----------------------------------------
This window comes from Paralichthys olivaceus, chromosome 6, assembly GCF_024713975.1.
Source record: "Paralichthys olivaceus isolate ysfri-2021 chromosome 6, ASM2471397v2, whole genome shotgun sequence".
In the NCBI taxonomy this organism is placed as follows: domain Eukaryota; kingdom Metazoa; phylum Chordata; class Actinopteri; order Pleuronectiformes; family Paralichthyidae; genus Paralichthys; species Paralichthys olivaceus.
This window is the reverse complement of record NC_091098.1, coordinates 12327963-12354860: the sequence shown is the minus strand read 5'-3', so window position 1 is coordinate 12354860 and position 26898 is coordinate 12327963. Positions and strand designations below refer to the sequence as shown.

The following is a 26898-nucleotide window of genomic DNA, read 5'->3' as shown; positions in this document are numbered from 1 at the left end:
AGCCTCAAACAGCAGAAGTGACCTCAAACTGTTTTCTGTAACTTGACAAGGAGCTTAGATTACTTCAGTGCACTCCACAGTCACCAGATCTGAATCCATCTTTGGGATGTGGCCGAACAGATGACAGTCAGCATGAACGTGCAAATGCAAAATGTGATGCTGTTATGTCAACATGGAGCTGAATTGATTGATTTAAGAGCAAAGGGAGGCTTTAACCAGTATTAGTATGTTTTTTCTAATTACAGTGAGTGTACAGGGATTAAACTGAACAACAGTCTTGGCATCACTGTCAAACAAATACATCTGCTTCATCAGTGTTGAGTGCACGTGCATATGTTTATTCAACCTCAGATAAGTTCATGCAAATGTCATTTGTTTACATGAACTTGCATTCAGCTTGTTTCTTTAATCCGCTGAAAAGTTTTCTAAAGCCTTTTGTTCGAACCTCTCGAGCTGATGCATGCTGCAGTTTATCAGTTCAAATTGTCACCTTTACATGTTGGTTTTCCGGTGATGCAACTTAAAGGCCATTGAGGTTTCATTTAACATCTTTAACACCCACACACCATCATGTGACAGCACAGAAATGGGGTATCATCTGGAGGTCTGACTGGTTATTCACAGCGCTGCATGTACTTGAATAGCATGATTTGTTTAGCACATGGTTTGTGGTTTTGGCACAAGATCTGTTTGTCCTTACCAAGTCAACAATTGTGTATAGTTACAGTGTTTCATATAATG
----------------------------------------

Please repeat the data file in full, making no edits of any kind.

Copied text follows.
This window comes from Paralichthys olivaceus, chromosome 6, assembly GCF_024713975.1.
Source record: "Paralichthys olivaceus isolate ysfri-2021 chromosome 6, ASM2471397v2, whole genome shotgun sequence".
In the NCBI taxonomy this organism is placed as follows: domain Eukaryota; kingdom Metazoa; phylum Chordata; class Actinopteri; order Pleuronectiformes; family Paralichthyidae; genus Paralichthys; species Paralichthys olivaceus.
This window is the reverse complement of record NC_091098.1, coordinates 12327963-12354860: the sequence shown is the minus strand read 5'-3', so window position 1 is coordinate 12354860 and position 26898 is coordinate 12327963. Positions and strand designations below refer to the sequence as shown.

The following is a 26898-nucleotide window of genomic DNA, read 5'->3' as shown; positions in this document are numbered from 1 at the left end:
AGCCTCAAACAGCAGAAGTGACCTCAAACTGTTTTCTGTAACTTGACAAGGAGCTTAGATTACTTCAGTGCACTCCACAGTCACCAGATCTGAATCCATCTTTGGGATGTGGCCGAACAGATGACAGTCAGCATGAACGTGCAAATGCAAAATGTGATGCTGTTATGTCAACATGGAGCTGAATTGATTGATTTAAGAGCAAAGGGAGGCTTTAACCAGTATTAGTATGTTTTTTCTAATTACAGTGAGTGTACAGGGATTAAACTGAACAACAGTCTTGGCATCACTGTCAAACAAATACATCTGCTTCATCAGTGTTGAGTGCACGTGCATATGTTTATTCAACCTCAGATAAGTTCATGCAAATGTCATTTGTTTACATGAACTTGCATTCAGCTTGTTTCTTTAATCCGCTGAAAAGTTTTCTAAAGCCTTTTGTTCGAACCTCTCGAGCTGATGCATGCTGCAGTTTATCAGTTCAAATTGTCACCTTTACATGTTGGTTTTCCGGTGATGCAACTTAAAGGCCATTGAGGTTTCATTTAACATCTTTAACACCCACACACCATCATGTGACAGCACAGAAATGGGGTATCATCTGGAGGTCTGACTGGTTATTCACAGCGCTGCATGTACTTGAATAGCATGATTTGTTTAGCACATGGTTTGTGGTTTTGGCACAAGATCTGTTTGTCCTTACCAAGTCAACAATTGTGTATAGTTACAGTGTTTCATATAATG